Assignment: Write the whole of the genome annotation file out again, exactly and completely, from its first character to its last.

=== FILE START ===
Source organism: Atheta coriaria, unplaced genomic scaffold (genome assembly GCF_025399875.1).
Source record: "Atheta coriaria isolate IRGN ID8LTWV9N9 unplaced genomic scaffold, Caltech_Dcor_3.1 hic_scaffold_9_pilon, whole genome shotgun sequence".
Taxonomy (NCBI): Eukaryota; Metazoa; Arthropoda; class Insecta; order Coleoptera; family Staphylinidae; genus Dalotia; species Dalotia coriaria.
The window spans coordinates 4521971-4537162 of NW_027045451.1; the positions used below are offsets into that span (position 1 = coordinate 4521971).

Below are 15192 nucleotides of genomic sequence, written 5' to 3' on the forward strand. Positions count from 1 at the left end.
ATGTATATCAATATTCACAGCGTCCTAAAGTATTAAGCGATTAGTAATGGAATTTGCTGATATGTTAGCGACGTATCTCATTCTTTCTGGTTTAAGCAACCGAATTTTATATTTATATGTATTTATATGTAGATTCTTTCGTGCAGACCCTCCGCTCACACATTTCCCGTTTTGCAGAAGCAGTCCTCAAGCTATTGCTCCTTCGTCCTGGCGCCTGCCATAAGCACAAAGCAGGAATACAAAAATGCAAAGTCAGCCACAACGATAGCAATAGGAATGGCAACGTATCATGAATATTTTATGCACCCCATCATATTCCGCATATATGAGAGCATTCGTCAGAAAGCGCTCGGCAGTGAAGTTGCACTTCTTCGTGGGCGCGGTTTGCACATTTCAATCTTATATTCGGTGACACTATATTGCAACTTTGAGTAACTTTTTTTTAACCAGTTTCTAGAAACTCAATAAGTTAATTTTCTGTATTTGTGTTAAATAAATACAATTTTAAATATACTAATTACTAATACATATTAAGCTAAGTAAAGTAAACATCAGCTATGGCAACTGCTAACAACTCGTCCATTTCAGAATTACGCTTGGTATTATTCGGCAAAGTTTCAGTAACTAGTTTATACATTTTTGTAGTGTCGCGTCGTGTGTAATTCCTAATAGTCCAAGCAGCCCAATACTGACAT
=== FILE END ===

Source organism: Atheta coriaria, unplaced genomic scaffold (genome assembly GCF_025399875.1).
Source record: "Atheta coriaria isolate IRGN ID8LTWV9N9 unplaced genomic scaffold, Caltech_Dcor_3.1 hic_scaffold_9_pilon, whole genome shotgun sequence".
Taxonomy (NCBI): Eukaryota; Metazoa; Arthropoda; class Insecta; order Coleoptera; family Staphylinidae; genus Dalotia; species Dalotia coriaria.
The window spans coordinates 4521971-4537162 of NW_027045451.1; the positions used below are offsets into that span (position 1 = coordinate 4521971).

Below are 15192 nucleotides of genomic sequence, written 5' to 3' on the forward strand. Positions count from 1 at the left end.
ATGTATATCAATATTCACAGCGTCCTAAAGTATTAAGCGATTAGTAATGGAATTTGCTGATATGTTAGCGACGTATCTCATTCTTTCTGGTTTAAGCAACCGAATTTTATATTTATATGTATTTATATGTAGATTCTTTCGTGCAGACCCTCCGCTCACACATTTCCCGTTTTGCAGAAGCAGTCCTCAAGCTATTGCTCCTTCGTCCTGGCGCCTGCCATAAGCACAAAGCAGGAATACAAAAATGCAAAGTCAGCCACAACGATAGCAATAGGAATGGCAACGTATCATGAATATTTTATGCACCCCATCATATTCCGCATATATGAGAGCATTCGTCAGAAAGCGCTCGGCAGTGAAGTTGCACTTCTTCGTGGGCGCGGTTTGCACATTTCAATCTTATATTCGGTGACACTATATTGCAACTTTGAGTAACTTTTTTTTAACCAGTTTCTAGAAACTCAATAAGTTAATTTTCTGTATTTGTGTTAAATAAATACAATTTTAAATATACTAATTACTAATACATATTAAGCTAAGTAAAGTAAACATCAGCTATGGCAACTGCTAACAACTCGTCCATTTCAGAATTACGCTTGGTATTATTCGGCAAAGTTTCAGTAACTAGTTTATACATTTTTGTAGTGTCGCGTCGTGTGTAATTCCTAATAGTCCAAGCAGCCCAATACTGACAT